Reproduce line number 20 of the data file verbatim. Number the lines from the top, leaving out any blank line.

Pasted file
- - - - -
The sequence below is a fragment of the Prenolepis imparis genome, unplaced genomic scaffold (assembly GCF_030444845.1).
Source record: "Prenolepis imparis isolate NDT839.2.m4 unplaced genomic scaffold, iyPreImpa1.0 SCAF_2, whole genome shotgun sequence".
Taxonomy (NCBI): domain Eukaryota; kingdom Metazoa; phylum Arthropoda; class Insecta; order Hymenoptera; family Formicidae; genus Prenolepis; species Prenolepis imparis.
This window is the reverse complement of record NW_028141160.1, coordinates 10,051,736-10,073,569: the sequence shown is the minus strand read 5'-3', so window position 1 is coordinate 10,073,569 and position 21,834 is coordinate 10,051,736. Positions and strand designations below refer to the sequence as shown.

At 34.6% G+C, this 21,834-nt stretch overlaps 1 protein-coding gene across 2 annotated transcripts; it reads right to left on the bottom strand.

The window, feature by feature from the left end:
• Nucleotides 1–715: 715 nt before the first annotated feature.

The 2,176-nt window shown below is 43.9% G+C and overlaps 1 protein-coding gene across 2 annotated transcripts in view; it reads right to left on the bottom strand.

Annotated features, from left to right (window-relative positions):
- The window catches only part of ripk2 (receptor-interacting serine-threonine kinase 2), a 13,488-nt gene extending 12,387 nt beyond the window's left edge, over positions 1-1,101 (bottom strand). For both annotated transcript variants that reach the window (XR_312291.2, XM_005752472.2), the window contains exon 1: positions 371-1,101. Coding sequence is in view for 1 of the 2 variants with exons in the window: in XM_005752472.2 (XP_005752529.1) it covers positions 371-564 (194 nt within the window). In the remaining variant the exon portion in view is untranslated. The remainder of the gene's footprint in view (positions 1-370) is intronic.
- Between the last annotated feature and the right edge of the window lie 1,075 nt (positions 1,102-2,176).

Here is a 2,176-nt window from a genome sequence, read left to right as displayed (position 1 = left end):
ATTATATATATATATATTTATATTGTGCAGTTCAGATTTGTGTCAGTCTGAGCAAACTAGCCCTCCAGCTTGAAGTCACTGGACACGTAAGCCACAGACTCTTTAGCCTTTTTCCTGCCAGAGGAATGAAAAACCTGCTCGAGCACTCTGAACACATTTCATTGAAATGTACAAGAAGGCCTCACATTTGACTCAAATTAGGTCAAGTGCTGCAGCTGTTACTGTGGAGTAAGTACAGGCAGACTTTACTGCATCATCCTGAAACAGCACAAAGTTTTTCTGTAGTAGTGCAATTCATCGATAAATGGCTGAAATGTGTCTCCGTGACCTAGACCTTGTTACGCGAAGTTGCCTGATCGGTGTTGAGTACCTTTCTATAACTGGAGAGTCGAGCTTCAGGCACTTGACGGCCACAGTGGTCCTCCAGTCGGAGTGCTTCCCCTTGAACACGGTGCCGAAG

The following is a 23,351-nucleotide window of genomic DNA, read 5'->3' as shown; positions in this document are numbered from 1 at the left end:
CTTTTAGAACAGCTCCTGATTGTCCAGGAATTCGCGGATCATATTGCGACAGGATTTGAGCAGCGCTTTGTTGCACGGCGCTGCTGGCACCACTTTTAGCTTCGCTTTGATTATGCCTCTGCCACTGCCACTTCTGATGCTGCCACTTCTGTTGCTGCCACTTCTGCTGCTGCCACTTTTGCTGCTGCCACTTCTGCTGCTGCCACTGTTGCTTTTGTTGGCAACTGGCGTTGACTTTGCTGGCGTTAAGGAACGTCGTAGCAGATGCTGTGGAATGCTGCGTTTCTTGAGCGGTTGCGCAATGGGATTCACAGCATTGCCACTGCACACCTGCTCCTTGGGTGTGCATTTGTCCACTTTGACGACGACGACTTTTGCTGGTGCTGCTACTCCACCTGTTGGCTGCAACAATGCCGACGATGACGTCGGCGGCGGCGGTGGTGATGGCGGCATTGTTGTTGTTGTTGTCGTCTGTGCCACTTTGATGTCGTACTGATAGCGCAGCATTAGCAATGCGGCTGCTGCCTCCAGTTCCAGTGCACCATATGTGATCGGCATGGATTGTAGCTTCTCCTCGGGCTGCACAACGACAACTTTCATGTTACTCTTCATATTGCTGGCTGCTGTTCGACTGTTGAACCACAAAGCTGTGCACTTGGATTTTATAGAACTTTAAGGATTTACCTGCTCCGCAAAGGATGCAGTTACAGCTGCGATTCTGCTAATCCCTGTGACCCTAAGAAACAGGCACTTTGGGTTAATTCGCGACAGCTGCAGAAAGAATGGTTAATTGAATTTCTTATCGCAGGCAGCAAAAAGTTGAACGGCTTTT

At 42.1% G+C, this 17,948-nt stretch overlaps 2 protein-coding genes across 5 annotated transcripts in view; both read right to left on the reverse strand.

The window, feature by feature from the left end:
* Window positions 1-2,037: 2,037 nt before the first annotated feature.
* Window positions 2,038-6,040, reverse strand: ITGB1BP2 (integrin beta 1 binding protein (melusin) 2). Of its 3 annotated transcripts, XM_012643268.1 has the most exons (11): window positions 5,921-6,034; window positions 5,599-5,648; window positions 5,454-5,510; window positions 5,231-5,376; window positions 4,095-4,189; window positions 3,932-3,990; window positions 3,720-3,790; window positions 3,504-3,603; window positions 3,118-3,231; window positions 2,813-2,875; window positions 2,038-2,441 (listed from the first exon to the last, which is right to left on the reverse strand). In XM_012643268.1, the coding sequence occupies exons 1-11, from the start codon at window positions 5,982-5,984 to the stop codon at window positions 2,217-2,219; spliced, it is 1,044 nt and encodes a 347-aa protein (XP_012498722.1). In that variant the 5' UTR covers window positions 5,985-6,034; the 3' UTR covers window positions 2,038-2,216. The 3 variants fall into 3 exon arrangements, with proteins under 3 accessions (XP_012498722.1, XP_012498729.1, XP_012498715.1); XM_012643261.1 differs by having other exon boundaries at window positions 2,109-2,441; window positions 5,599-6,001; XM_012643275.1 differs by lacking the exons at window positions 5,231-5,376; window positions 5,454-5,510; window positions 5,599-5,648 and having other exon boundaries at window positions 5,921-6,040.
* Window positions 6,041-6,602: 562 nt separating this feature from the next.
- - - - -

* Window positions 6,041-6,602: 562 nt separating this feature from the next.